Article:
Indie = Psychedelia

Indie = Psychedelia in 2018

by Peter Marchant

In 2014 I was introduced to my friend’s new boyfriend who was a massive fan of ‘psych’ music, especially one band in particular: ‘The Brian Jonestown Massacre’. I had played guitar in ‘indie’ and ‘pop’ bands for my entire performing life and yet I somehow managed to miss this strange term. However, four years on and I am now fronting an outfit that I can categorically say is a ‘psych’ band (short for Psychedelic Rock or Pop by the way).
It turns out that this was a genre that I had been into for years without even realising it. The Beatles, Oasis, Kasabian, MGMT…these were all bands that I loved and simply considered to be Rock or Indie bands. My new friend encouraged me to delve deeper into his Spotify playlist and into the fuzzed out, reverby world of psychedelic rock.
2018 is a crucial time for this ‘macro-genre’ (as I call it) as we are seeing more bands than ever who would have previously been considered all-out indie now playing very ‘spacey’ and ethereal sounding music, strongly influenced by artists of the late 1960s and early 1970s.

Indie = Psychedelia

Indie = Psychedelia

A perfect example of this is Arctic Monkeys, whose album ‘Tranquility Base Hotel and Casino’ was released on the day I wrote this. As a guitarist, one of the first things that you notice when the needle drops on this record is that there is hardly any guitar…or so it seems. The guitar is used, but sparingly. When there is guitar it’s never a conventional crunchy, twangy Fender Stratocaster sound that is so closely associated with their first two albums. For example, towards the end of the first track ‘Star Treatment’ a guitar part (finally) comes in, which acts like a call and response with the ‘Beach Boys sounding, palm muted, melodic and guitar-like’ bassline. The effect on this guitar part is more accurately described as a subtle ‘fuzz’ sound more than a crunch or distortion, with a clipping characteristic that is typical of tape saturation. Even the chord progression in this section of the song is classic psychedelia. The chord progression Cm to F repeating is reminiscent of that used in Pink Floyd’s ‘Great Gig in the Sky’ when that famous vocal solo kicks in (the chords being Gm to C repeating). A far cry from their days of playing ‘I Bet You Look Good On The Dancefloor’ in 2006. See what spaced out inspiration lies in the more recent music of those indie bands of days gone by.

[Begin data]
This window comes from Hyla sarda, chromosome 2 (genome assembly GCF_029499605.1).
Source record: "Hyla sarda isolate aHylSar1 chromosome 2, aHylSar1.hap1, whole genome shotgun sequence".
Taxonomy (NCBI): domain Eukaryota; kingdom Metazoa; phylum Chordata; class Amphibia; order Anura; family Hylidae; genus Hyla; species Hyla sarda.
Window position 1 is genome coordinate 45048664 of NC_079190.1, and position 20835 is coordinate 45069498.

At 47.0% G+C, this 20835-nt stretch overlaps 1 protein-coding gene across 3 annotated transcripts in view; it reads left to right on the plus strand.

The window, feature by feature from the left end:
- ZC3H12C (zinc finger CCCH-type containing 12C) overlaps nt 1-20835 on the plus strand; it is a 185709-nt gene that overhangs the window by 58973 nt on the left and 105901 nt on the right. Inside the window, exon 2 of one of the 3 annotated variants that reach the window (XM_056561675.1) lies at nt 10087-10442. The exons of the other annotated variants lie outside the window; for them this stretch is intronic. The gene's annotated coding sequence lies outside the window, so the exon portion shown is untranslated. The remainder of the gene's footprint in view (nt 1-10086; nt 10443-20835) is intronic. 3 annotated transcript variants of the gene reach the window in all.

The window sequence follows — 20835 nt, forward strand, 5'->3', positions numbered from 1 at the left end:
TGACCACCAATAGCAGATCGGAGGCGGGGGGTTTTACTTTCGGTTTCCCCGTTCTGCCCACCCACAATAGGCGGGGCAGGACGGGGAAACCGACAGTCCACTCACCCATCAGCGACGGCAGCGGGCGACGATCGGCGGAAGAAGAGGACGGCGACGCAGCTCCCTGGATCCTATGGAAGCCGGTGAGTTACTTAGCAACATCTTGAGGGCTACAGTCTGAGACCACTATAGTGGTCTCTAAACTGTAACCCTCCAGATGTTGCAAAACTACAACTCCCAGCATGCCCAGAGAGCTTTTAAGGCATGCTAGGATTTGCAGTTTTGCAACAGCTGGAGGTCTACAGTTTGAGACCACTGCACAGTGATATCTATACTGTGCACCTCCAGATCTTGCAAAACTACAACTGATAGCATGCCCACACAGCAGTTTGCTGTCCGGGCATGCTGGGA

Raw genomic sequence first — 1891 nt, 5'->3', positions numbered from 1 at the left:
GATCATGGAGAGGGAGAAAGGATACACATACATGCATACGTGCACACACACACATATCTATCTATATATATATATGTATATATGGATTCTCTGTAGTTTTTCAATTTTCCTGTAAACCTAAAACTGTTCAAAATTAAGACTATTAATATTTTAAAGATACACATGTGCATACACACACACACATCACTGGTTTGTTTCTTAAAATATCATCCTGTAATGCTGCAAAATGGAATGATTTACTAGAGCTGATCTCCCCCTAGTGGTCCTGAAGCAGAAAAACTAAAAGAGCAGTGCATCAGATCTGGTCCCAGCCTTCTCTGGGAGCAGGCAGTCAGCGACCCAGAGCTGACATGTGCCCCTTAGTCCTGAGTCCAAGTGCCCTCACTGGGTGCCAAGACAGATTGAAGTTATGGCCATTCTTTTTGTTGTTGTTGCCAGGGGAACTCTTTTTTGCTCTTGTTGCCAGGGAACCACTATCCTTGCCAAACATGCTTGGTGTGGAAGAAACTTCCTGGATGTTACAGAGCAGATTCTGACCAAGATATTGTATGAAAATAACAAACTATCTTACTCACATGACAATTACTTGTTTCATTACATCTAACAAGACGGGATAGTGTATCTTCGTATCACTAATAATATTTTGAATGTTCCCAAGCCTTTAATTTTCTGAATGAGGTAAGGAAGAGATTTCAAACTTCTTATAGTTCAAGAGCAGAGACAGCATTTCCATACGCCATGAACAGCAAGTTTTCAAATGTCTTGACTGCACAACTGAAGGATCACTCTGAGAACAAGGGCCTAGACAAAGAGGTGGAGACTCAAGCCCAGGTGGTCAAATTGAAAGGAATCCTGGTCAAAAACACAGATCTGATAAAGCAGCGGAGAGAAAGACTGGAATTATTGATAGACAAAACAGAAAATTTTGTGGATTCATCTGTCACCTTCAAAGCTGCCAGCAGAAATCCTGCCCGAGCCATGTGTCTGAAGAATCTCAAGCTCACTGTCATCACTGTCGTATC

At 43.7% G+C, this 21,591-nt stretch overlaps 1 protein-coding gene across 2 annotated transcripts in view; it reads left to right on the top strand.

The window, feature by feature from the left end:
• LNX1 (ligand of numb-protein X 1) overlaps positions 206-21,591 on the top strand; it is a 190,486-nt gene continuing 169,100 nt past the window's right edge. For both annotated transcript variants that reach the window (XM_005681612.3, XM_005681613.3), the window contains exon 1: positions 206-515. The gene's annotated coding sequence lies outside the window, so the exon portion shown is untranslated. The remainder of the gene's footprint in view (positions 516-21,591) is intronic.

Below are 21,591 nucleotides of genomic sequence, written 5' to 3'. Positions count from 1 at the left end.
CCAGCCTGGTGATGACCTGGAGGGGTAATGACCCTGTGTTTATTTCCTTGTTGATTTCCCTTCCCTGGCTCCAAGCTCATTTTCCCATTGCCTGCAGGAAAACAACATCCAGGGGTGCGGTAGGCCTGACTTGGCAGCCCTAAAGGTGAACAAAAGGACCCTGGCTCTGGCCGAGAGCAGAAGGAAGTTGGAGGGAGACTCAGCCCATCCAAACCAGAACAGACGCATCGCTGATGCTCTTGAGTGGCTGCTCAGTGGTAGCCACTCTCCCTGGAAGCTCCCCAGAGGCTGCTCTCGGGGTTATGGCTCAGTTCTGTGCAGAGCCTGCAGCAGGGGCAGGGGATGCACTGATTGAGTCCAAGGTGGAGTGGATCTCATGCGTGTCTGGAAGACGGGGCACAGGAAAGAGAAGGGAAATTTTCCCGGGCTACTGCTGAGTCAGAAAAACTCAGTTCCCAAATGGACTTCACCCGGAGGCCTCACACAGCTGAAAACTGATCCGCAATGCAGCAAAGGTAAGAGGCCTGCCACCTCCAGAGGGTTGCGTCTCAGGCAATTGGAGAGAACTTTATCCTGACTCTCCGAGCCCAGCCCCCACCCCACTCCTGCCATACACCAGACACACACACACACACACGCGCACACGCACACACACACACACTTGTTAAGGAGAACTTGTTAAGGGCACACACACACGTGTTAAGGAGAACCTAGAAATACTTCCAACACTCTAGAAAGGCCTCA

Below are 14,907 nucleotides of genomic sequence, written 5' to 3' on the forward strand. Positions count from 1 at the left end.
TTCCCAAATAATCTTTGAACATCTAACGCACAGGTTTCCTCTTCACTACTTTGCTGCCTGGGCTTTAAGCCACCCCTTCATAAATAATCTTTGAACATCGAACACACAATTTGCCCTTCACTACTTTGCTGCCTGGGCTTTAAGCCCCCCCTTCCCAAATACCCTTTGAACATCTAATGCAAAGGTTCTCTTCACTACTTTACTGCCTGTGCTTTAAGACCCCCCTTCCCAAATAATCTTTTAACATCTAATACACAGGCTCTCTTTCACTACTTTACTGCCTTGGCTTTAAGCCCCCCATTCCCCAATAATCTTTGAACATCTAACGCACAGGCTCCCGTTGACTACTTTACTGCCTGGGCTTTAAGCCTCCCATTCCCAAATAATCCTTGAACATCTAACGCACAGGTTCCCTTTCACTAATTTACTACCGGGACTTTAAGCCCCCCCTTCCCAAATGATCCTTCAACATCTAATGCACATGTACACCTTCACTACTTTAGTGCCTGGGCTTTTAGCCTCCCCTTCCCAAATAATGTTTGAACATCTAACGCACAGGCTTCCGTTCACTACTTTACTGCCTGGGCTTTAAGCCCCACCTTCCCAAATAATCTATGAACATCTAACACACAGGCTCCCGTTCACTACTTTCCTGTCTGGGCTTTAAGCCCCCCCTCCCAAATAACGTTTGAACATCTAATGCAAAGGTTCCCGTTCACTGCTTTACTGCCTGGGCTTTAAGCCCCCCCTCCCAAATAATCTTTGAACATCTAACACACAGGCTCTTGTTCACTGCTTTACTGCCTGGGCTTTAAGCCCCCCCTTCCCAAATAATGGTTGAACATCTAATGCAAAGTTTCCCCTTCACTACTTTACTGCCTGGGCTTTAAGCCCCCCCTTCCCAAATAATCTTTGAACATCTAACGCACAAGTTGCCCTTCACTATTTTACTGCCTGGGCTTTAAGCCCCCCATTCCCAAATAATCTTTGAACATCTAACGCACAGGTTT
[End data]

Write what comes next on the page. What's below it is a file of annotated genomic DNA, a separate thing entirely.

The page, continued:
Other examples: The Coral – ‘Sweet Release’, Foals – ‘What Went Down’, Gaz Coombes (formerly of Supergrass) – ‘Walk The Walk’, Phantom Isle – ‘Focus’ (my band!)

Indie = Psychedelia in 2018

Learn to solo like Angus Young

Learn to solo like… Angus Young (AC/DC)

PART 1 / 4 : Minor and major pentatonic scales

One of the key components in the music of AC/DC are the instantly recognizable, crazy guitar solos. Angus Young has got a few tricks he will constantly use to achieve this classic hard rock sound.

In part 1, we will look at the kind of scales Angus uses to improvise and write solos.

The most common scale used in rock (and in many more styles of music) is the minor pentatonic scale, which you probably already know. In many songs, Angus would often switch between the minor pentatonic and the major pentatonic, often at regular intervals (half a bar in major, half a bar in minor for example)

Let’s have a look at this lick using the G major and minor scales:

How to Solo like Angus Young

Learn to solo like... Angus Young (AC/DC)

Learn to solo like… Angus Young (AC/DC)

Now, let’s highlight the notes from the major pentatonic in pink and the notes from the minor pentatonic in blue:

Learn to solo like Angus Young

To create licks following this kind of logic, we can take 2 pentatonic scales, one major and one minor, in the same area of the neck, and improvising using notes from either the major or the minor pentatonic. Here are the 2 positions the example above uses:

 

How to Solo like Angus Young

How to Solo like Angus Young

How To Play Lead Guitar Like Angus Young

Learn to solo like… Angus Young (AC/DC)

G major Pentatonic

G major Pentatonic

Guitar Lessons Acton West London

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Guitar Lessons Acton fun, enthusiastic instructor will help you play your favourite songs sooner than you thought possible! Lessons are designed around the goals of the students. Your ambitions become our ambitions.

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Tuition and lessons in Acton, London Guitar-Lessons-Acton-London